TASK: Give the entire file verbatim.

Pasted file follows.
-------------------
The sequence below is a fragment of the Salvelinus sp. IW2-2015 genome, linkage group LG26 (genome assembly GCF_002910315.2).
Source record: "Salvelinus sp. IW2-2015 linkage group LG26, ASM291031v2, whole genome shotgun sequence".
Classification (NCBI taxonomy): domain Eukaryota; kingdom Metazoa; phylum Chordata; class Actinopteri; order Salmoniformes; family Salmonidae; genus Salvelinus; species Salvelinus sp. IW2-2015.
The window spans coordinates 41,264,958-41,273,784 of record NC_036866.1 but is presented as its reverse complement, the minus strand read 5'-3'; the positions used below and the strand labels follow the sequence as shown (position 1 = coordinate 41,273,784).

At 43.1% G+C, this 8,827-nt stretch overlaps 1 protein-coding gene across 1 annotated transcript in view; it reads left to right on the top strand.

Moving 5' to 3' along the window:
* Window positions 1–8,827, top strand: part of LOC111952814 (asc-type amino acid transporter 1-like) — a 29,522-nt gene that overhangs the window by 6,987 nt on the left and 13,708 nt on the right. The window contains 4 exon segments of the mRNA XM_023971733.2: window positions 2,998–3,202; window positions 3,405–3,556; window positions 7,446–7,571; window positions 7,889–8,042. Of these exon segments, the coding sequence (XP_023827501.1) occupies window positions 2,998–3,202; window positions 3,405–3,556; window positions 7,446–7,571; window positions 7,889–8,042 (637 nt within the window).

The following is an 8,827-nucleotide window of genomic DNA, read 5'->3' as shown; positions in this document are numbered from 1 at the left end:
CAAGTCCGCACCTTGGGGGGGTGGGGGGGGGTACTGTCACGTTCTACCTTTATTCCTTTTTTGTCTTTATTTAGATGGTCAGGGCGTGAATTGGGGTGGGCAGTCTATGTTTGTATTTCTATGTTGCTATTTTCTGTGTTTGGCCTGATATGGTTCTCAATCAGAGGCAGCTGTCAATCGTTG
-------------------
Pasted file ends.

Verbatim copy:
The sequence below is a fragment of the Salvelinus sp. IW2-2015 genome, linkage group LG26 (genome assembly GCF_002910315.2).
Source record: "Salvelinus sp. IW2-2015 linkage group LG26, ASM291031v2, whole genome shotgun sequence".
Classification (NCBI taxonomy): domain Eukaryota; kingdom Metazoa; phylum Chordata; class Actinopteri; order Salmoniformes; family Salmonidae; genus Salvelinus; species Salvelinus sp. IW2-2015.
The window spans coordinates 41,264,958-41,273,784 of record NC_036866.1 but is presented as its reverse complement, the minus strand read 5'-3'; the positions used below and the strand labels follow the sequence as shown (position 1 = coordinate 41,273,784).

At 43.1% G+C, this 8,827-nt stretch overlaps 1 protein-coding gene across 1 annotated transcript in view; it reads left to right on the top strand.

Moving 5' to 3' along the window:
* Window positions 1–8,827, top strand: part of LOC111952814 (asc-type amino acid transporter 1-like) — a 29,522-nt gene that overhangs the window by 6,987 nt on the left and 13,708 nt on the right. The window contains 4 exon segments of the mRNA XM_023971733.2: window positions 2,998–3,202; window positions 3,405–3,556; window positions 7,446–7,571; window positions 7,889–8,042. Of these exon segments, the coding sequence (XP_023827501.1) occupies window positions 2,998–3,202; window positions 3,405–3,556; window positions 7,446–7,571; window positions 7,889–8,042 (637 nt within the window).

The following is an 8,827-nucleotide window of genomic DNA, read 5'->3' as shown; positions in this document are numbered from 1 at the left end:
CAAGTCCGCACCTTGGGGGGGTGGGGGGGGGTACTGTCACGTTCTACCTTTATTCCTTTTTTGTCTTTATTTAGATGGTCAGGGCGTGAATTGGGGTGGGCAGTCTATGTTTGTATTTCTATGTTGCTATTTTCTGTGTTTGGCCTGATATGGTTCTCAATCAGAGGCAGCTGTCAATCGTTG